Cities: Skylines is a game that I keep going back to. Even though new and interesting content packs come out for it regularly, I find myself drawn to the scale of the game more than its content. I mean, it's big, and flying through it set to a calm soundtrack is the ultimate soothing experience.
A flythrough tour of a massive Cities: Skylines build is wonderful because I know exactly how much time and determination it takes to get everything into place. It's hard to upgrade all of your buildings to large capacity and its difficult to manage traffic to a degree that your massive city doesn't just sputter and die at the 500,000 population mark.
So I'm astounded by videos like this one from YouTube user Rokubi94 because I know the kind of time that they have sunk in creating their shifting clockwork city. Although many people use Skylines purely in a "creative" mode with infinite money and none of the constraints of the game's campaign experience, it's still an impressive feat of figuring out how all of these people, cars, and buildings fit together.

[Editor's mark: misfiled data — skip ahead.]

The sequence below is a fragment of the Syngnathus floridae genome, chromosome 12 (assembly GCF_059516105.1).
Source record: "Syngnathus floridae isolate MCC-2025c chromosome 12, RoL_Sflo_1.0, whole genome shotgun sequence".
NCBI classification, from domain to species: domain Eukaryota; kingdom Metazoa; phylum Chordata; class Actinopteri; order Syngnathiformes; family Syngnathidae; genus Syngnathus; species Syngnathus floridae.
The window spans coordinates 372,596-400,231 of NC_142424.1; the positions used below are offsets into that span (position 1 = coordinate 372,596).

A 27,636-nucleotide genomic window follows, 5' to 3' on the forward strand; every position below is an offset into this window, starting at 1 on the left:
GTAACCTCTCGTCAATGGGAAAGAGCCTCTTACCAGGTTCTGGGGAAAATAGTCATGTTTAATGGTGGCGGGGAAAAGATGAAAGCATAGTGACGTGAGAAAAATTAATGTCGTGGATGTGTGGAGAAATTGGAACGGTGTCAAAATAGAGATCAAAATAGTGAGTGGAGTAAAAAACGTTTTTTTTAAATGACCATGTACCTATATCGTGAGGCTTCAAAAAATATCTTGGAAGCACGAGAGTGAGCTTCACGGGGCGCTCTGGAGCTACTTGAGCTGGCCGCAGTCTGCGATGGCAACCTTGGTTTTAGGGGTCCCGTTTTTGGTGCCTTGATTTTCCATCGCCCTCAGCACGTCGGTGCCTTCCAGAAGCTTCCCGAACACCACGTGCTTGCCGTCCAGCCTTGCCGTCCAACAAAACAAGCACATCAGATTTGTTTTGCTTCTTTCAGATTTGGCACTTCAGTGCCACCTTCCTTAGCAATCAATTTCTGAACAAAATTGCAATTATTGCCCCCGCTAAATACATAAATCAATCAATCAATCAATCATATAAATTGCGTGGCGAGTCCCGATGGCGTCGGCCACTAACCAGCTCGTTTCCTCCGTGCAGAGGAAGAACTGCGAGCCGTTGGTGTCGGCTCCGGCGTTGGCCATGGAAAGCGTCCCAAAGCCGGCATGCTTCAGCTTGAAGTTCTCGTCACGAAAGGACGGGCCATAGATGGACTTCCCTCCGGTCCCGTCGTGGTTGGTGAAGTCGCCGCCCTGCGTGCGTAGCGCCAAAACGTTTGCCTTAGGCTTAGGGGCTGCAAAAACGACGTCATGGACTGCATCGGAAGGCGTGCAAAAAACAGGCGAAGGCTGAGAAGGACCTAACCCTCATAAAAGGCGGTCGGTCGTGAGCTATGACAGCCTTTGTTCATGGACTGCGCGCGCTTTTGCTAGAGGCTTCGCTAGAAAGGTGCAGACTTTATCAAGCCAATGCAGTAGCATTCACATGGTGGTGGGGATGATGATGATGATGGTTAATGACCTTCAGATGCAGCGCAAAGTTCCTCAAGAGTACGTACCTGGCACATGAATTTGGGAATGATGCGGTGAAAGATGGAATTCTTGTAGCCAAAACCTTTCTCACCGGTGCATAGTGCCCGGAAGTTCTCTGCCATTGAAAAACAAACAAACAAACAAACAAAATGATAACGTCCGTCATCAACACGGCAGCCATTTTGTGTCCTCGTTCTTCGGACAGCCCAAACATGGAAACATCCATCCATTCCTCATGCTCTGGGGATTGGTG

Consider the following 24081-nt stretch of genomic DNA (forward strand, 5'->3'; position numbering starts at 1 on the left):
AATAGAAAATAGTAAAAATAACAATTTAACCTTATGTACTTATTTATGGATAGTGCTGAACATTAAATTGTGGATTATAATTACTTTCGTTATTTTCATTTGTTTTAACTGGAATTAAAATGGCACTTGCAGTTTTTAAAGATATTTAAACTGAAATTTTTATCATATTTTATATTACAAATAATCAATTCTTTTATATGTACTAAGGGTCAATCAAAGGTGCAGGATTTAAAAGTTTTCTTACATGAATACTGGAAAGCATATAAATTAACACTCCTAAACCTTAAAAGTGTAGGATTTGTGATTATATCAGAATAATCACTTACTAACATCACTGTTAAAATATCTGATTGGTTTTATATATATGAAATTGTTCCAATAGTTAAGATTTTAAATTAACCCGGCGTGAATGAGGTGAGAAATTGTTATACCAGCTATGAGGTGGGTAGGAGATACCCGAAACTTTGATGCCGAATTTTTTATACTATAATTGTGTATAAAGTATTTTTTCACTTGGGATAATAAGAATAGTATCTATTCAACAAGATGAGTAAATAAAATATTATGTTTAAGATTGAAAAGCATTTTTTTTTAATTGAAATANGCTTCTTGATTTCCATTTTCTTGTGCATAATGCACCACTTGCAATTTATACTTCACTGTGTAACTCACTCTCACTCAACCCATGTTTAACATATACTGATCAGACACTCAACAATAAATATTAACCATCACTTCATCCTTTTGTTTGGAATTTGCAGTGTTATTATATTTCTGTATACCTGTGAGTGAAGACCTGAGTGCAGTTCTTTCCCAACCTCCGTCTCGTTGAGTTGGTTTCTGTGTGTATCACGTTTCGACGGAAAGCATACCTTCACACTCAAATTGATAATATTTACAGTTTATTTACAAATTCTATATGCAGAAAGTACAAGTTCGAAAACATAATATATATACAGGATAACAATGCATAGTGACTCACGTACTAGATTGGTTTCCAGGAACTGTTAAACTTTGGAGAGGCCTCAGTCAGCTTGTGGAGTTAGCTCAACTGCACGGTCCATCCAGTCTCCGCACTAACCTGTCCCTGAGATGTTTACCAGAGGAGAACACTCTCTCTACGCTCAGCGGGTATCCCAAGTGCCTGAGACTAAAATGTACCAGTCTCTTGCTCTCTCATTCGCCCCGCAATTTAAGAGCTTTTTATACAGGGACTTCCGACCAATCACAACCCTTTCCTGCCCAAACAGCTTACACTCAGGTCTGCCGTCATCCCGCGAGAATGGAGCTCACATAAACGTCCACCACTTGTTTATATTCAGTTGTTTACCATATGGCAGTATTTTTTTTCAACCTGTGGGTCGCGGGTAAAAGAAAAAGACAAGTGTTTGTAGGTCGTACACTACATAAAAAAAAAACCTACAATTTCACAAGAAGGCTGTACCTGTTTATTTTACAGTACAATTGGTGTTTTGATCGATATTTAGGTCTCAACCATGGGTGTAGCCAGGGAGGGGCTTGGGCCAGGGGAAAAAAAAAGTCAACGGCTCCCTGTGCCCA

What I'm most impressed with, though, is the flora on the edge of the city. It makes it seem like this city is nestled into the natural world in a productive, non-disruptive way that's basically impossible in the real world.
Cities: Skylines gives you the opportunity to make these little utopian places that can't quite fit into the real world, and that's something I really appreciate in city builder game design.
While we often talk about "immersion" or a "flow state" in video games, I can't say that I ever really lose myself in the play of games. Watching cinematic flythroughs of massive cities, though? I could lean back and do that all day, and I've lost more than a couple hours of my life just letting YouTube autoplay these things for me.
I imagine this is how people felt about really great woodworking in the 1950s. I appreciate the work that goes into making cities, I understand the effort that it takes to make them, and I can get lost in contemplating them from afar.